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Engineer Seeks More Private Sector Participation In Housing



The immediate past chairman, Nigerian Institution of Civil Engineers (NICE), Abuja chapter, Engr. Ben-Osy Okoh has sought the need for all levels of government to open up the space for more private sector participation in housing and other sectors of the economy.

In an interview with journalists in Abuja, he noted that investors are interested in investing in Nigeria but are skeptical due to security challenges. He pointed out that investors won’t invest in any country that cannot protect their investment, lamenting that the tallest building in Abuja which is the world trade centre has been under construction for the past 10 years. 

Oko said that the economy of Dubai in United Arab Emirate (UAE) is fully driven by the private sector, stating that the country has mapped out the Expo 2020 programme, expected to unveil the next tallest building in the world.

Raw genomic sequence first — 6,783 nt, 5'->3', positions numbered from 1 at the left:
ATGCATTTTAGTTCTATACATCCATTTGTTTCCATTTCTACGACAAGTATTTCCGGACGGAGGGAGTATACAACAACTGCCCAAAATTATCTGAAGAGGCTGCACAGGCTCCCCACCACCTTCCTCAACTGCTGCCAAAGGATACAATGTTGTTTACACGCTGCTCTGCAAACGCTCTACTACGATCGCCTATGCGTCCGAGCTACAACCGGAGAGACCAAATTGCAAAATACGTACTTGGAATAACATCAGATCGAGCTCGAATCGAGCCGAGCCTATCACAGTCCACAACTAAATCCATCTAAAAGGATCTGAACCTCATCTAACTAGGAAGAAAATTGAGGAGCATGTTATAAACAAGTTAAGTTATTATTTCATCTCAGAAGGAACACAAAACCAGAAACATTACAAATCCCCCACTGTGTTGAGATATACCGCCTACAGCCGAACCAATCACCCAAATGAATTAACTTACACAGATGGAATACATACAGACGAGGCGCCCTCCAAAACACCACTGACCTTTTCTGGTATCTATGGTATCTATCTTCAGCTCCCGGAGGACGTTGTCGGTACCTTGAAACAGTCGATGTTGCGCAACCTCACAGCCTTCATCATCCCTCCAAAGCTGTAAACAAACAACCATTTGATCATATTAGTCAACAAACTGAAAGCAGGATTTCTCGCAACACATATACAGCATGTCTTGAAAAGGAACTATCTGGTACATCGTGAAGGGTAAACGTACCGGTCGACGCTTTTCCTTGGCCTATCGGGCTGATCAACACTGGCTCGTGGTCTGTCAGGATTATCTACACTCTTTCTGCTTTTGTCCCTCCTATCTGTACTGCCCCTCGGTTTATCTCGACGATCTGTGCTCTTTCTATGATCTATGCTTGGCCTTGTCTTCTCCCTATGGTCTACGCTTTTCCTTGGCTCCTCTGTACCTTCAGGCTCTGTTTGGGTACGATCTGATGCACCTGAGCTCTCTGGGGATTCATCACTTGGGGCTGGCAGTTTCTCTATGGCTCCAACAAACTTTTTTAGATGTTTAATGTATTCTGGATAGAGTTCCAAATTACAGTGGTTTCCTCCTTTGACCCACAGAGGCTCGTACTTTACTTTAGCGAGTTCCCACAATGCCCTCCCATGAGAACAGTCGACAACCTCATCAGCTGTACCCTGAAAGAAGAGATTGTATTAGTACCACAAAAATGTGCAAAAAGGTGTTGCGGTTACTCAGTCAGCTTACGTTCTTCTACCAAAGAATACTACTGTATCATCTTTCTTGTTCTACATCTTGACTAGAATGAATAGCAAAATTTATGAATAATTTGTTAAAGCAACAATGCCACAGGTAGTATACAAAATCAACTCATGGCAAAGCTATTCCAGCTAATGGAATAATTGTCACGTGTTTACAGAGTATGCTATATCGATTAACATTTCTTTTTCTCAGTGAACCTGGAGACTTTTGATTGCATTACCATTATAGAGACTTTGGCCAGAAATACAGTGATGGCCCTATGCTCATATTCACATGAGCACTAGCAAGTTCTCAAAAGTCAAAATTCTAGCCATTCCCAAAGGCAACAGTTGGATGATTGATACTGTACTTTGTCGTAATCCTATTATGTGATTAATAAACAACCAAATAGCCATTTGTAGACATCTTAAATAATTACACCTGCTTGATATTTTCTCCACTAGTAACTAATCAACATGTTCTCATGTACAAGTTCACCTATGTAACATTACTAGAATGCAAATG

He indicated that UAE is not an oil producing country but that the majority of funds needed to meet up the completion date of the project before 2020 would be sourced from the private sector since the country has enabling laws that would enhance private sector operators.

Oko revealed that problems in the sector heightened since power, works and housing ministries were merged as one ministry, describing it as an aberration given the huge challenges in the sector. The engineer emphasised that the growth rate of any nation is measured by the level of infrastructure inherent in the country.

He maintained that Nigeria’s investment in infrastructure is low, adding that since Abuja was conceived as Federal Capital Territory (FCT) in 1976 that 32 years down the line, that federal government failed to develop up to 25 percent of infrastructure in the city.

Oko added, “For instance, government will award contract for a road project at the cost of N10 billion which is expected to be completed in three years; in the first year, N100m will be budgeted for the project; the next year the project will attract zero allocation while the third year, it will be N1 billion; therefore, the project will never be completed in three years”.

The engineer stated that with poor infrastructure budget that it is impossible for all levels of government to provide an enabling environment for the private sector to operate, saying that the private sector boosts the economy in any developed countries.